Trevor Lackey from Parker Ranch explains the company’s commitment to proactively preventing wildfires. (PHOTO BY CYNTHIA SWEENEY| SPECIAL TO NHN)
Mauna Kea State Park has signs throughout the area encouraging visitors to assist in preventing wildfires. (PHOTO BY CYNTHIA SWEENEY| SPECIAL TO NHN)
Participants from various wildfire organizations gather at Mauna Kea State Park on July 20 to discuss events of the 2010 fire that burned 25,000 acres. (PHOTO BY CYNTHIA SWEENEY| SPECIAL TO NHN)
Foresters have planted new pine trees at Mauna Kea State Park as part of the reforestation effort. (PHOTO BY CYNTHIA SWEENEY| SPECIAL TO NHN)
State Protection Forester Wayne Ching, HWMO board of directors President Miles Nakahara, Chief Glen Timble and Protection Forester Jay Hatayama describe events in the 2010 fire at Mauna Kea State Park. (PHOTO BY CYNTHIA SWEENEY| SPECIAL TO NHN)
Many parts of Hawaii Island are experiencing severe and extreme drought. According to the National Oceanic and Atmospheric Administration, this includes Waikoloa, Puako, the northwest portion of North Kohala, and the Pohakuloa region of Hamakua.
With that in mind, local and statewide agencies are networking and focusing on wildfire prevention.
“It’s the nature of global warming. Now, we’re getting heavy rain or none at all. In the old days we would get a steady rain, now it’s sporadic. We’re still in a drought. Prevention (of fires) is where it’s at,” said Miles Nakahara, president of the Hawaii Wildfire Management Organization board of directors.
HWMO’s mission is to work with communities to be more fire wise and to reduce the risk of wildfires. Headquartered in Waimea, the organization’s outreach includes educational activities, fuels management projects — to reduce anything that will fuel a fire — restoration of native plants, research and even assisting in the development of K-8 curriculum on fire knowledge.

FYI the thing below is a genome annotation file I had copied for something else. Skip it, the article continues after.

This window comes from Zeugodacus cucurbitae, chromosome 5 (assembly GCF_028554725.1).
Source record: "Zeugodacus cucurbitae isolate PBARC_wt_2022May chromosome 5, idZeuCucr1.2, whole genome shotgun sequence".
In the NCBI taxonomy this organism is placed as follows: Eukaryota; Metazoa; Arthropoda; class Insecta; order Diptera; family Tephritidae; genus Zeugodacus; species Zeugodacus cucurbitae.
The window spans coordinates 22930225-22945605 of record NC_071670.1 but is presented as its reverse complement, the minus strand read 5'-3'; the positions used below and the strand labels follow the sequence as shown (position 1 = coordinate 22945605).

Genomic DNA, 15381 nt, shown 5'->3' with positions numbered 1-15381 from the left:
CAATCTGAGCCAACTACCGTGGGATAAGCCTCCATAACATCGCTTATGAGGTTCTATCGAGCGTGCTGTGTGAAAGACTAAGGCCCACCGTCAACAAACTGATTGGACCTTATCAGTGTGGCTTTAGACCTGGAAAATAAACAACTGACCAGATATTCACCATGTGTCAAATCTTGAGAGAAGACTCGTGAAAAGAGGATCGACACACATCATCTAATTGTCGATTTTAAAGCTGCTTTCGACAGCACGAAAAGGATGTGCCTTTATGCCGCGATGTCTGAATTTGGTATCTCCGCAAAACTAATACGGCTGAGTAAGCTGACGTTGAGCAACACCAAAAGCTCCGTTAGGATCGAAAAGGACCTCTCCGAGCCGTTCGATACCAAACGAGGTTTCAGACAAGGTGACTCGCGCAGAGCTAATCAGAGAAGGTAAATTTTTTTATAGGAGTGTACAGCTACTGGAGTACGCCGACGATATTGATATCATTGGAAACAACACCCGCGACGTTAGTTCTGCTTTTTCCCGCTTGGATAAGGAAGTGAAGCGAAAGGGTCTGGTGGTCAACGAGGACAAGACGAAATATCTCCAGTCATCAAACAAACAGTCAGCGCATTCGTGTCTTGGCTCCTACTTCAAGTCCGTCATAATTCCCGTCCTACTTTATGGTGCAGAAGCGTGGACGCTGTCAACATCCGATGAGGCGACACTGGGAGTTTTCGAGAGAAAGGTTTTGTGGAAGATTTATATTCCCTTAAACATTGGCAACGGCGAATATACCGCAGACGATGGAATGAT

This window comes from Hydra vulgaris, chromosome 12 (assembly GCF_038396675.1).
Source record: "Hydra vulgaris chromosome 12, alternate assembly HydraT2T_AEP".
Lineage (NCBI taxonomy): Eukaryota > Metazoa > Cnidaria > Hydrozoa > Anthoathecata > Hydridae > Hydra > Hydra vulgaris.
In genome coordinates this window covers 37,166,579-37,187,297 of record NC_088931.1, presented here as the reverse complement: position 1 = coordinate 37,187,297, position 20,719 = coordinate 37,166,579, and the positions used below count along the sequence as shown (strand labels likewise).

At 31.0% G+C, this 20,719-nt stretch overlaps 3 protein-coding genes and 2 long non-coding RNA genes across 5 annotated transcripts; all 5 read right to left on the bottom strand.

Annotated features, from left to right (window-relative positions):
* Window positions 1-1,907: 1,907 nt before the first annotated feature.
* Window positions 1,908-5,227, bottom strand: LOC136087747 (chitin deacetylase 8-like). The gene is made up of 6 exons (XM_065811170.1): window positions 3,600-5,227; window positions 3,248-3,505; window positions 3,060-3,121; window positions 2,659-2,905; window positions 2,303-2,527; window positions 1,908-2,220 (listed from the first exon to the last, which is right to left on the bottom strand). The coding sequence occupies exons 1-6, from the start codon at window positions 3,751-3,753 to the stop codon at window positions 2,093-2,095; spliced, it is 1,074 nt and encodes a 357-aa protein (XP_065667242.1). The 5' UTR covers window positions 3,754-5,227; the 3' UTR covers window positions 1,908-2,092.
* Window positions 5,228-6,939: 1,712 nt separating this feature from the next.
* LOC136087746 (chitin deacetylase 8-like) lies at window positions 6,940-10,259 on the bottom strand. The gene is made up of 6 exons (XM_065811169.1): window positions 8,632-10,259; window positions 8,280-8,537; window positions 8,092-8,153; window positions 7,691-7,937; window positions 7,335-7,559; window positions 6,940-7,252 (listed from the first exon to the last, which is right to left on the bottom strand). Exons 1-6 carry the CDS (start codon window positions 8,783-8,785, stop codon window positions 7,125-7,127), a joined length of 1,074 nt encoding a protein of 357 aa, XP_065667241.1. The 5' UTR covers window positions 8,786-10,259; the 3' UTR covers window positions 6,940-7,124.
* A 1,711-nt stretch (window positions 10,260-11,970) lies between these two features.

About 40 people attended HWMO’s annual meeting at the Pohakuloa Training Area last week to network and receive updates on the organization’s projects. Among those participating were representatives from the University of Hawaii Fire Management, Parker Ranch Fire Protection, Hawaii State Fish and Wildlife, Hawaii Island Native Seed Bank, and Rep. Cindy Evans, D-North Kona, Kohala.
One of HWMO’s wide-reaching projects is a hazard assessment of every community on the island. By driving down every road on the island and assessing each area based on 36 hazard categories, they created hundreds of maps showing each areas vulnerability to fire. Criteria include accessible roadways, setback of houses and proximity to wilderness.
From the Puako Community Association, Peter Hackstedde described their isolated community’s efforts to create a firebreak by clearing brush and laying mulch. Parker Ranch, the largest landholder on the island, is also starting to take steps to become more proactive in preventing fires.
“We’re looking to change from reactive to proactive. We’ve just started documenting fires from the past and are learning from them,” said Trevor Lackey, employee of Parker Ranch. “We’re weeding through a lot of data to make strategies, installing dip tanks, to protect our own assets as well as our neighbors. Eventually we will have equipment, not just picks and shovels, to work with.”
Jen Lawson, a botanist with the Waikoloa Dry Forest Recovery Project, explained that in Waikoloa, 50 of the 275 acres of the Waikoloa Preserve have been cleared of brush, and fuel breaks and buffers are in place.
“It was done with no big equipment, just weedwackers and tedious work,” she said.
Since 1998, there have been 13,580 fires documented in the state of Hawaii.
HWMO and Pacific Fire Exchange, a multi-agency consortium including resource managers, fire responders, researchers and the community, have mapped out more than 10,000 of those fires, creating a database that can be used for community protection strategies. The vast majority of those fires have been located by roadway and home areas which means they have been primarily started by humans, either by accident or arson.
A case in point is an intentionally set wildfire that burned more than 25,000 acres of critical habitat at Mauna Kea State Park in 2010. Saddle Road was closed as the fire — determined by authorities to be arson — raged and jumped across the road. Nearby Pohakuloa Training Area prepared to evacuate all personnel and weaponry. The nearby base was able to supply water, helicopters and food for ground responders.
Because of the mamane and naio trees in the area, the fire burned so hot, the fire was not declared contained until a month after it was out. Three years later, the land is still so dry and scorched that restoration experts are at a loss as to how to revive it.
“Nothing is growing there, it’s all nuked. The most important thing, the lesson learned, is we need to wake up about our critical habitats,” Nakahara said. “With the mamane trees, that fire is going to burn hot. We need to figure out what we’re going to do on a management level. How are we going to protect it? Prevention is where it’s at.”
HWMO’s next meeting will be in December. For more information, visit hawaiiwildfire.org, or call HWMO at 885-0900.